While phagocytosis involves cell eating, pinocytosis involves cell drinking. Fluids and dissolved nutrients are taken into a cell by pinocytosis. The same basic steps of endocytosis are utilized in pinocytosis to internalize vesicles and to transport particles and extracellular fluid inside the cell. Once inside the cell, the vesicle may fuse with a lysosome. The digestive enzymes from the lysosome degrade the vesicle and release its contents into the cytoplasm for use by the cell. In some instances, the vesicle does not fuse with a lysosome but travels across the cell and fuses with the cell membrane on the other side of the cell. This is one means by which a cell can recycle cell membrane proteins and lipids.
Pinocytosis is nonspecific and occurs by two main processes: micropinocytosis and macropinocytosis. As the names suggest, micropinocytosis involves the formation of small vesicles (0.1 micrometers in diameter), while macropinocytosis involves the formation of larger vesicles ( 0.5 to 5 micrometers in diameter). Micropinocytosis occurs in most types of body cells and the tiny vesicles form by budding from the cell membrane. Micropinocytotic vesicles called caveolae were first discovered in blood vessel endothelium. Macropinocytosis is typically observed in white blood cells. This process differs from micropinocytosis in that the vesicles are not formed by budding but by plasma membrane ruffles. Ruffles are extended portions of the membrane that project into the extracellular fluid and then fold back on themselves. In doing so, the cell membrane scoops up the fluid, forms a vesicle, and pulls the vesicle into the cell.
Receptor-mediated endocytosis is the process used by cells for the selective internalization of specific molecules. These molecules bind to specific receptors on the cell membrane before they are internalized by endocytosis. Membrane receptors are found in regions of the plasma membrane coated with the protein clatherine known as clatherine-coated pits. Once the specific molecule binds to the receptor, the pit regions are internalized and clatherine-coated vesicles are formed. After fusing with early endosomes (membrane-bound sacs that help sort internalized material), the clatherine coating is removed from the vesicles and the contents are emptied into the cell.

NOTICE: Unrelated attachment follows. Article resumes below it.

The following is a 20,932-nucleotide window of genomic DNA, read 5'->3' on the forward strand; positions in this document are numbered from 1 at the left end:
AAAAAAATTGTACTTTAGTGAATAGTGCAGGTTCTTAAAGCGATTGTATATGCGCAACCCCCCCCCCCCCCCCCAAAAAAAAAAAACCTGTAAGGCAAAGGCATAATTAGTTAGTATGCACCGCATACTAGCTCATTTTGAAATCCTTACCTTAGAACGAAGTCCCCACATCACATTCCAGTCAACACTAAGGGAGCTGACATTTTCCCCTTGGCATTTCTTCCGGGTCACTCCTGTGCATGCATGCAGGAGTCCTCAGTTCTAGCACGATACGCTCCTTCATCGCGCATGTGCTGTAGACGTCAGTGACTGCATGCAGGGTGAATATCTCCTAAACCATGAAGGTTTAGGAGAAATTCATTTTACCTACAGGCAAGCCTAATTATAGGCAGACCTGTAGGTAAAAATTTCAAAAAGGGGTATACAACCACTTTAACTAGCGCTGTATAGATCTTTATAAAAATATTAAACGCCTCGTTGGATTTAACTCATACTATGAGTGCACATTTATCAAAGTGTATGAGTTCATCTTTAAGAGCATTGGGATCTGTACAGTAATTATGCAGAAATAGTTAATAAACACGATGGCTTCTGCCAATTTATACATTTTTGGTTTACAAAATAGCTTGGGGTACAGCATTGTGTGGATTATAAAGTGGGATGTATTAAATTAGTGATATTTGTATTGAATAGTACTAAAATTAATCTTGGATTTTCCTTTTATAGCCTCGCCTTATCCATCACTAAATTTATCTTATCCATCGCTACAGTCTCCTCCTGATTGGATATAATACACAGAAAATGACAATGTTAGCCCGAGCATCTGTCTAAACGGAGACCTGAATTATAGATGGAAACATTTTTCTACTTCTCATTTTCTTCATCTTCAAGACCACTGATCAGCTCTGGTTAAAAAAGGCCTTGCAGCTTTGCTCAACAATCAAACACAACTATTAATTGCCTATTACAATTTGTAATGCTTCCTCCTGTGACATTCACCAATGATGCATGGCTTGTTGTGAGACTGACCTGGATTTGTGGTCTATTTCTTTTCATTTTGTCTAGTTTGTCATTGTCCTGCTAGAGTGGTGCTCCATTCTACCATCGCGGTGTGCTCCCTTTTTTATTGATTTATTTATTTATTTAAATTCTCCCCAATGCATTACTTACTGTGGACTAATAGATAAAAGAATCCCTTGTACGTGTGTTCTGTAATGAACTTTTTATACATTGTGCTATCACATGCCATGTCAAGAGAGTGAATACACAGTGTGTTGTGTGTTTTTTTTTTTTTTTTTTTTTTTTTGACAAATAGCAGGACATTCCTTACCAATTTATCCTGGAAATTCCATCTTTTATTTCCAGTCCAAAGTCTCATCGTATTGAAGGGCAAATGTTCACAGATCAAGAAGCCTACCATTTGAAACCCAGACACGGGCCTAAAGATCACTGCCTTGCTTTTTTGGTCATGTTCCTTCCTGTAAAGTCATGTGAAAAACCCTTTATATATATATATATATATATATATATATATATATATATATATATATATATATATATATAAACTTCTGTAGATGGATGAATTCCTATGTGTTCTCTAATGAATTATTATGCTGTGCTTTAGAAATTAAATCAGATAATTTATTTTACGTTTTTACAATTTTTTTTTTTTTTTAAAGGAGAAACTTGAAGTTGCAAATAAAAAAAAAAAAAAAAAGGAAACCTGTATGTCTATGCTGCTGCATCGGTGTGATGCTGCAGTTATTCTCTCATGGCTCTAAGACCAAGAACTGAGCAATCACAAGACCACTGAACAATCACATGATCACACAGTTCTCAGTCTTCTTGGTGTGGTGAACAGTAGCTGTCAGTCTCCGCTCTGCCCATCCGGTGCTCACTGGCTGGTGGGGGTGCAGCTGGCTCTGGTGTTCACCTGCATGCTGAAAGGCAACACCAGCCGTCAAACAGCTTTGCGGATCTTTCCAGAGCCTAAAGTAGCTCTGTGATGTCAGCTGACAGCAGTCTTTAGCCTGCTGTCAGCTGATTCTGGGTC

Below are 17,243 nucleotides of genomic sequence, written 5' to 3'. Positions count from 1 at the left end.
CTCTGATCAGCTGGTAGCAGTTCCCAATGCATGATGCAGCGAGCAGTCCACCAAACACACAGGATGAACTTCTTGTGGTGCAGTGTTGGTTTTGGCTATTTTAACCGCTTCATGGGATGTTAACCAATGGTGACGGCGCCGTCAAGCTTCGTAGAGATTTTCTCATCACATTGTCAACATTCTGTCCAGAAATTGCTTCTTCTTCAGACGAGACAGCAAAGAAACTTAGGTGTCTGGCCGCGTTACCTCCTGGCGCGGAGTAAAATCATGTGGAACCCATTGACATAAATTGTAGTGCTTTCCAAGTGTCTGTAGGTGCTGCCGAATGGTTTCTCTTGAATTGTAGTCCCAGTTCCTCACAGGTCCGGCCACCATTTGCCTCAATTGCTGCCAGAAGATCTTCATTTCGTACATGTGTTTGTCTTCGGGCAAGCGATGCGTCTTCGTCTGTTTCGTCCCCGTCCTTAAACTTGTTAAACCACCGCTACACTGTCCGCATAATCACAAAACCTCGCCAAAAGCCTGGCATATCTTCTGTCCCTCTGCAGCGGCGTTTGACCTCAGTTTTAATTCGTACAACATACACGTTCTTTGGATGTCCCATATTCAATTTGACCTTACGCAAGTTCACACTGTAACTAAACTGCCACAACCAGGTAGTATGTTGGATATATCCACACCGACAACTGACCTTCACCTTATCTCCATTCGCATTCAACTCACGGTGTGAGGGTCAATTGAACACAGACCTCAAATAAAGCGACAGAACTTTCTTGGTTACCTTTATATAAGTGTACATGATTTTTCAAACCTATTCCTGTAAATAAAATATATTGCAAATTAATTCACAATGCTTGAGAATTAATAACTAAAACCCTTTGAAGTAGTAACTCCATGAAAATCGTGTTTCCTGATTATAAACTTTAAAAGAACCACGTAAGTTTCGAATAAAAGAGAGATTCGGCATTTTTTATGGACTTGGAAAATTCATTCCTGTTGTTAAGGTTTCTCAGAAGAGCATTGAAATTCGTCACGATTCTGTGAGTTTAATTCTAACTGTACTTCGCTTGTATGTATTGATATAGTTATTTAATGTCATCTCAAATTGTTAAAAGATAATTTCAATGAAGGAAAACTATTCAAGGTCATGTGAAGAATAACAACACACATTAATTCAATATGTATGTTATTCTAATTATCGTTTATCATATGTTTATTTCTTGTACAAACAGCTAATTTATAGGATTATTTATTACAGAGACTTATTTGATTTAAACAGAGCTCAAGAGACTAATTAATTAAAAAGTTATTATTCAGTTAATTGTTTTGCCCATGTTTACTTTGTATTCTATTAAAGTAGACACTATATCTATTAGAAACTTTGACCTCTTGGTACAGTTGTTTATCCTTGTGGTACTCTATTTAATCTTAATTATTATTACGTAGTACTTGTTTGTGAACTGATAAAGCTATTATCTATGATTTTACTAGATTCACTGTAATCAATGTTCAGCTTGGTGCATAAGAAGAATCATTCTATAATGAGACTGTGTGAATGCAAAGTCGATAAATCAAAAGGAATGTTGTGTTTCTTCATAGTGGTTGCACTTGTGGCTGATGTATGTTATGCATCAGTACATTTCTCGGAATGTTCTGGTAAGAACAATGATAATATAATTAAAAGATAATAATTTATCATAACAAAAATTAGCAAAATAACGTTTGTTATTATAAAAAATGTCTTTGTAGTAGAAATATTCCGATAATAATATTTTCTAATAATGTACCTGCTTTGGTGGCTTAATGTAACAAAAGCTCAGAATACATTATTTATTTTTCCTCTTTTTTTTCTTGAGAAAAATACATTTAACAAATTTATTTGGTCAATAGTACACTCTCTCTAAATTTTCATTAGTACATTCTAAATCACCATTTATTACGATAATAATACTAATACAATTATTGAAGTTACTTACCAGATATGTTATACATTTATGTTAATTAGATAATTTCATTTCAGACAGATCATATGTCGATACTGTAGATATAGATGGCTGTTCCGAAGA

Basic Steps of Receptor-mediated Endocytosis
- The specified molecule binds to a receptor on the plasma membrane.
- The molecule-bound receptor migrates along the membrane to a region containing a clatherine-coated pit.
- After molecule-receptor complexes accumulate in the clatherine-coated pit, the pit region forms an invagination that is internalized by endocytosis.
- A clatherine-coated vesicle is formed, which encapsulates the ligand-receptor complex and extracellular fluid.
- The clatherine-coated vesicle fuses with an endosome in the cytoplasm and the clatherine coating is removed.
- The receptor can be enclosed in a lipid membrane and recycled back to the plasma membrane.
- If not recycled, the specified molecule remains in the endosome and the endosome fuses with a lysosome.
- Lysosomal enzymes degrade the specified molecule and deliver the desired contents to the cytoplasm.
Receptor-mediated endocytosis is thought to be more than a hundred times more efficient at taking in selective molecules than pinocytosis.
Endocytosis Key Takeaways
- During endocytosis, cells internalize substances from their external environment and get the nutrients they need to grow and develop.
- The three primary types of endocytosis are phagocytosis, pinocytosis, and receptor-mediated Endocytosis.
- In order for endocytosis to occur, substances must be enclosed within a vesicle formed from the cell (plasma) membrane.
- Phagocytosis is also known as "cell eating." It is the process used by immune cells to rid the body of harmful elements and by amoebas to obtain food.
- In pinocytosis cells "drink" fluids and dissolved nutrients in a process similar to that of phagocytosis.
- Receptor-mediated endocytosis is a much more efficient process than pinocytosis for internalizing specific molecules.
- Cooper, Geoffrey M. “Endocytosis.” The Cell: A Molecular Approach. 2nd Edition., U.S. National Library of Medicine, 1 Jan. 1970, www.ncbi.nlm.nih.gov/books/NBK9831/.
- Lim, Jet Phey, and Paul A Gleeson. “Macropinocytosis: an Endocytic Pathway for Internalising Large Gulps.” Immunology and Cell Biology, vol. 89, no. 8, 2011, pp. 836–843., doi:10.1038/icb.2011.20.
- Rosales, Carlos, and Eileen Uribe-Querol. “Phagocytosis: A Fundamental Process in Immunity.” BioMed Research International, Hindawi, 12 June 2017, www.ncbi.nlm.nih.gov/pmc/articles/PMC5485277/.